Ultimately satisfying, but the journey was quite long and rambling. There was beautiful prose along the way, but I found it hard to follow as an audiobook. I think the going back and forth in time, and shifting points of view might be clearer in the text. The gradual unveiling of various secrets took the oomph out of any suspense the author was trying to create. In the end, nothing has really changed for any of the characters except possibly the relationship between Edie and her mother. I was mostly left wondering what the point of all the wandering was. I think it would have worked better as a straight story about the three sisters and their failed romances and frustrated dreams, without framing it with the letter and the modern day journalist trying to unravel their secrets. A nice homage to gothic fiction, yes, but a romantic thriller, no.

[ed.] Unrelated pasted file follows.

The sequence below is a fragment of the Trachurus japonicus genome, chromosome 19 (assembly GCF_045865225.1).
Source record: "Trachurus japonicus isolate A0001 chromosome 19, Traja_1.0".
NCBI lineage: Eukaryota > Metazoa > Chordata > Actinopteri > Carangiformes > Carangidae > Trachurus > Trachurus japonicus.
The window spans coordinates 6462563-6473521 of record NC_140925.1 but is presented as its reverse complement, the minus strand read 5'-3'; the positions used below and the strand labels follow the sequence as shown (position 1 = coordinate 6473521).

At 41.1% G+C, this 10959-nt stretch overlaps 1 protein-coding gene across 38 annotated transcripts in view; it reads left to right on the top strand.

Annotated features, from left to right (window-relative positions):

It starts with a letter, lost for half a century and unexpectedly delivered to Edie’s mother on a Sunday afternoon. The letter leads Edie to Milderhurst Castle, where the eccentric Blythe spinsters live and where, she discovers, her mother was billeted during World War II. The elder Blythe sisters are twins and have spent most of their lives caring for their younger sister, Juniper, who hasn’t been the same since her fiancé jilted her in 1941. Inside the decaying castle, Edie searches for her mother’s past but soon learns there are other secrets hidden in its walls. The truth of what happened in “the distant hours” has been waiting a long time for someone to find it. In this enthralling romantic thriller, Morton pays homage to the classics of gothic fiction, spinning a rich and intricate web of mystery, suspense, and lost love.